Category Archives: Dhamma

6 Qualities of Dhamma

6 Qualities of Dhamma

The Dhamma can be listened, studied, practiced and realized with great honor and adoration by those, not by ordinary person – but by the glorious ones who accumulated great meritorious deeds, who wish to enjoy peace and happiness. It is so valuable that it cannot be appraised and incomparable and superior to any other worldly treasure. But it is extremely difficult to come across and to listen to it because the Dhamma appears only when the Buddha appears.

The Six Qualities of the Dhamma

The Dhamma is:

  1. Svakkhato Bhagavata Dhammo – well-proclaimed by the Blessed One,
  2. Sanditthiko – self-realized,
  3. Akaliko – followed by fruit without delay (of immediate result),
  4. Ehipassiko – worthy of the invitation “Come and see”,
  5. Opaneyyiko – brought to oneself,
  6. Paccattam Veditabbo Vinnuhi – realized by the wise each for himself.

      The Dhamma can be listened, studied, practiced and realized with great honor and adoration by those, not by ordinary person – but by the glorious ones who accumulated great meritorious deeds, who wish to enjoy peace and happiness. It is so valuable that it cannot be appraised and incomparable and superior to any other worldly treasure. But it is extremely difficult to come across and to listen to it because the Dhamma appears only when the Buddha appears.

(1) The Dhamma which is Well-Expounded by the Blessed One
The Dhamma, which is well-expounded by the Blessed One, consists of the Scriptural Dhamma (Pariyatti) and the Ninefold Supramundane Dhamma (Lokuttara Dhamma).
The Scriptural Dhamma, Tipitaka – the Basket of Discipline, the Basket of Discourses, and the Basket of higher doctrine or explanation of Dhamma, is the bank of the Ninefold Supramundane Dhamma, the Four Paths, Four Fruitions, and Nibbana which is final liberation, which is good in the beginning (as soon as we hear we get peace and happiness), the middle (as soon as we practice we experience peace and happiness), and the end (after all done, we get nibbana – final liberation from samsara – the cycle of a continuity of birth and death).
The Four Noble Paths are:
(1) the Path of Stream-entry,
(2) the Path of Once-returning,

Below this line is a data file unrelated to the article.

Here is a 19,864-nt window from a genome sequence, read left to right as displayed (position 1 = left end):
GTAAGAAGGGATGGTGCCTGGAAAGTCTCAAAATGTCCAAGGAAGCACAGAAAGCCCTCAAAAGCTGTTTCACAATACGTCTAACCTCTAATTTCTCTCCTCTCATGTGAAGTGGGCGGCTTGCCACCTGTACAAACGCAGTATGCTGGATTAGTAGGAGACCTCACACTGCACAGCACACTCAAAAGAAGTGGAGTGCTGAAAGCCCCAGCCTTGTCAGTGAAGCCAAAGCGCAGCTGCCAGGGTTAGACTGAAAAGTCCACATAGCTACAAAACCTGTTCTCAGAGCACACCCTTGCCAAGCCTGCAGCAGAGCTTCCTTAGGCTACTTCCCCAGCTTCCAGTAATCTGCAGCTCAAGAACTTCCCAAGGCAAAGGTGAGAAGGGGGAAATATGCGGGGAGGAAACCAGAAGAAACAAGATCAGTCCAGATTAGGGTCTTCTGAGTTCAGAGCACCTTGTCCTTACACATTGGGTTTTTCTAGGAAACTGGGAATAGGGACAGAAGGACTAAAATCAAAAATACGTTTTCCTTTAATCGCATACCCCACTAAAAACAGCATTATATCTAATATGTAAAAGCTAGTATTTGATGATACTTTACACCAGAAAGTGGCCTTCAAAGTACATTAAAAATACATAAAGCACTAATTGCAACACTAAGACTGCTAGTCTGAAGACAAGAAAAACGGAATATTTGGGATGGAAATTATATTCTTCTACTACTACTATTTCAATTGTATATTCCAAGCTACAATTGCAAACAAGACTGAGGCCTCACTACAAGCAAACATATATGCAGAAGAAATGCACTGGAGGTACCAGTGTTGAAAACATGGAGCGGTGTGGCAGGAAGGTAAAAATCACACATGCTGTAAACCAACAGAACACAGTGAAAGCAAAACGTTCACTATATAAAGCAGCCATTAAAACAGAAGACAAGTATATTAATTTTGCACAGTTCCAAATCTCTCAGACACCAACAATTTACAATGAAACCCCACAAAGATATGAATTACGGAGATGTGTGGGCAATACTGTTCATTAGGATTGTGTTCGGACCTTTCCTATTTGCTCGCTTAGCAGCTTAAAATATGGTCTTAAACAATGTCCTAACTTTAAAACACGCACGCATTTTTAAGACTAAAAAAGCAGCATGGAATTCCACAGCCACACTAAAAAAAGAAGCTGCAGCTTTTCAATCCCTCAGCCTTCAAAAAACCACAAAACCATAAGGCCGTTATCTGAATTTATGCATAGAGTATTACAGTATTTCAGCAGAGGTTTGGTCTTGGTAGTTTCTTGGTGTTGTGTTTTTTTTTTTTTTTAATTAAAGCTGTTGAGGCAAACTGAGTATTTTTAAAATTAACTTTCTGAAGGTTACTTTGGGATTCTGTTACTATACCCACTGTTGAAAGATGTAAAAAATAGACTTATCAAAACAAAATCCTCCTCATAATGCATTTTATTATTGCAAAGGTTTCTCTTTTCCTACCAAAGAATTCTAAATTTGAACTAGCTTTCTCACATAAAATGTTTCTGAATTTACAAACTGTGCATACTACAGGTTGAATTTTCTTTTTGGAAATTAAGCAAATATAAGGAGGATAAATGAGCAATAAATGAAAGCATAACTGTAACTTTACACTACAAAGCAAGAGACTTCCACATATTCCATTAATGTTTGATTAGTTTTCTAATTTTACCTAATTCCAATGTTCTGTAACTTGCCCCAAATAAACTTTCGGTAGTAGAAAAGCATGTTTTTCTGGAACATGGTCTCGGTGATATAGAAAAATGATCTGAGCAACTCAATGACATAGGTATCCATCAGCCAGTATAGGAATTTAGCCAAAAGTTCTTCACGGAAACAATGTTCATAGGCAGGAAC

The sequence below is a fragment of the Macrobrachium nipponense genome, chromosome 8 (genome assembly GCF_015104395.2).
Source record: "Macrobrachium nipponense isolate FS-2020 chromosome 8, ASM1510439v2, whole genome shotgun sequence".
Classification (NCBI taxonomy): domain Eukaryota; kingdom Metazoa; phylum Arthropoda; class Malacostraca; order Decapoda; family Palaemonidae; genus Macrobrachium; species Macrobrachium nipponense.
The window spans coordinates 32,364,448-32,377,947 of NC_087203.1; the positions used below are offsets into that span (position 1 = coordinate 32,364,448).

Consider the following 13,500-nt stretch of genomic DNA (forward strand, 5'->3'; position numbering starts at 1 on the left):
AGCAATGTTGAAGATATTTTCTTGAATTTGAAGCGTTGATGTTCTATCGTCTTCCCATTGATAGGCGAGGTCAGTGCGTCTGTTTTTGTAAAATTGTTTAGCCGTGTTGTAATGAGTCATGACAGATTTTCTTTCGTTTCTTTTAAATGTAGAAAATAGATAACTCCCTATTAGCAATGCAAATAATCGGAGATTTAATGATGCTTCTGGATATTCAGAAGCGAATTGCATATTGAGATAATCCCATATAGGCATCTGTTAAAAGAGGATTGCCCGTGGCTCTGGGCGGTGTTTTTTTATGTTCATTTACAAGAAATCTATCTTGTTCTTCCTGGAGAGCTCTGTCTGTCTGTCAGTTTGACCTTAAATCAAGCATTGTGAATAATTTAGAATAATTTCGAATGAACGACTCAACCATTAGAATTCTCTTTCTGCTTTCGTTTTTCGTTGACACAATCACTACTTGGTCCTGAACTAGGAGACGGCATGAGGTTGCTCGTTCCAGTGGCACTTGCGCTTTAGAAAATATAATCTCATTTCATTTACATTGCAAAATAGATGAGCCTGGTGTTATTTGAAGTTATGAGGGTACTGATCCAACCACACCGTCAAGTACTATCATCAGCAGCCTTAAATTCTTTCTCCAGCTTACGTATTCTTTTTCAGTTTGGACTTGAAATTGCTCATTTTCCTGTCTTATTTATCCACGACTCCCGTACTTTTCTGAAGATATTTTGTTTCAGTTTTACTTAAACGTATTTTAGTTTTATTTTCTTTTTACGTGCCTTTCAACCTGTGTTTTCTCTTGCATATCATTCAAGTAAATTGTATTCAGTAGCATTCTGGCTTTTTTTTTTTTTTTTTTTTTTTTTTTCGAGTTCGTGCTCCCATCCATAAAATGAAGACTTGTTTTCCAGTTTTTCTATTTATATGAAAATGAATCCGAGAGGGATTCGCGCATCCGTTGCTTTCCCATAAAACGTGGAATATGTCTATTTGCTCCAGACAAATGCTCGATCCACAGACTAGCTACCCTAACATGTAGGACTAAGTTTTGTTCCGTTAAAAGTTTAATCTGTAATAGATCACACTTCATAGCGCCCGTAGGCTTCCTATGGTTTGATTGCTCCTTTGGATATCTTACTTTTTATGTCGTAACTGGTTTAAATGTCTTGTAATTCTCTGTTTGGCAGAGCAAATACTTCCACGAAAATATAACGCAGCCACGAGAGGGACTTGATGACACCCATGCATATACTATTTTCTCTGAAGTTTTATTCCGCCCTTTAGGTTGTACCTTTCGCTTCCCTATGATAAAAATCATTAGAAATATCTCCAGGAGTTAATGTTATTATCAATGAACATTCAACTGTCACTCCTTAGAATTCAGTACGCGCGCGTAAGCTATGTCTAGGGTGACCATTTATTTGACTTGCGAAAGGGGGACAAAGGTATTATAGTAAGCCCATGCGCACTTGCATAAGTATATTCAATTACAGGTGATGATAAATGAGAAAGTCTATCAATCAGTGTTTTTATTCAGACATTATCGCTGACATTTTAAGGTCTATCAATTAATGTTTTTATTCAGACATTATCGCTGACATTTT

(3) the Path of Non-returning, and
(4) the Path of Arahantship.
“Path of Stream-entry” means the first Supramundane wholesome Dhamma of one who enters the stream that leads to Nibbana. “Path of Once-returning” means the second Supramundane wholesome Dhamma of one who will be reborn in the world only once before he attains Arahantship. “Path of Non-returning” means the third Supramundane wholesome Dhamma of one who does not return to this sensuous world. “Path of Arahantship” means the fourth Supramundane wholesome Dhamma of one who attains Arahantship – final emancipation.

     The Four Noble Fruitions are:
(1) Fruition of Stream-entry,
(2) Fruition of Once-returning,
(3) Fruition of Non-returning, and
(4) Fruition of Arahantship.
“Fruition of Stream-entry” means the first Supramundane resultant Dhamma of the first Supramundane wholesome state. “Fruition of Once-returning” means the second Supramundane resultant Dhamma of the second Supramundane Wholesome state. “Fruition of Non-returning” means the third Supramundane resultant Dhamma of the third Supramundane wholesome state. And “Fruition of Arahantship” means the fourth Supramundane resultant Dhamma of the fourth Supramundane wholesome state.

(2) The Dhamma which is Self-Realized
The Dhamma is to be realized by oneself by his own practice on meditation, without relying on faith in another, with the teamwork of Right View, Right Thought, Right Effort, Right Mindfulness and Right Concentration together with three training rules of Right Speech, Right Action and Right Livelihood.

(3) The Dhamma which is followed by its Fruition without delay
The Dhamma {the Four Noble Paths} gives immediate result because it is immediately followed by its own fruit {the Four Noble Fruitions}. Instead of giving its fruit after using up time such as five days, seven days, it gives its fruit immediately after its own arising. The arising of the Supramundane Path endures for only one mind-moment. Thereafter, its own fruit arises according to the procedure of the thought process.

(4) The Dhamma which is Worthy of the Invitation “Come and See”
The Dhamma is so distinct and pure that it is worthy of inviting others to “Come and See it”.

(5) The Dhamma which should be perpetually practiced
The Dhamma should be perpetually practiced because once a person enters a stream, he will not have a chance to be reborn in any woeful states, hell of intense continuous suffering, animal, ever hungry being, and being in miserable and remote places.

(6) The Dhamma which is Realized by the Wise Each for Himself
The Dhamma is to be realized by the wise individually.

     The Benefits of the Reflection upon the Qualities of the Dhamma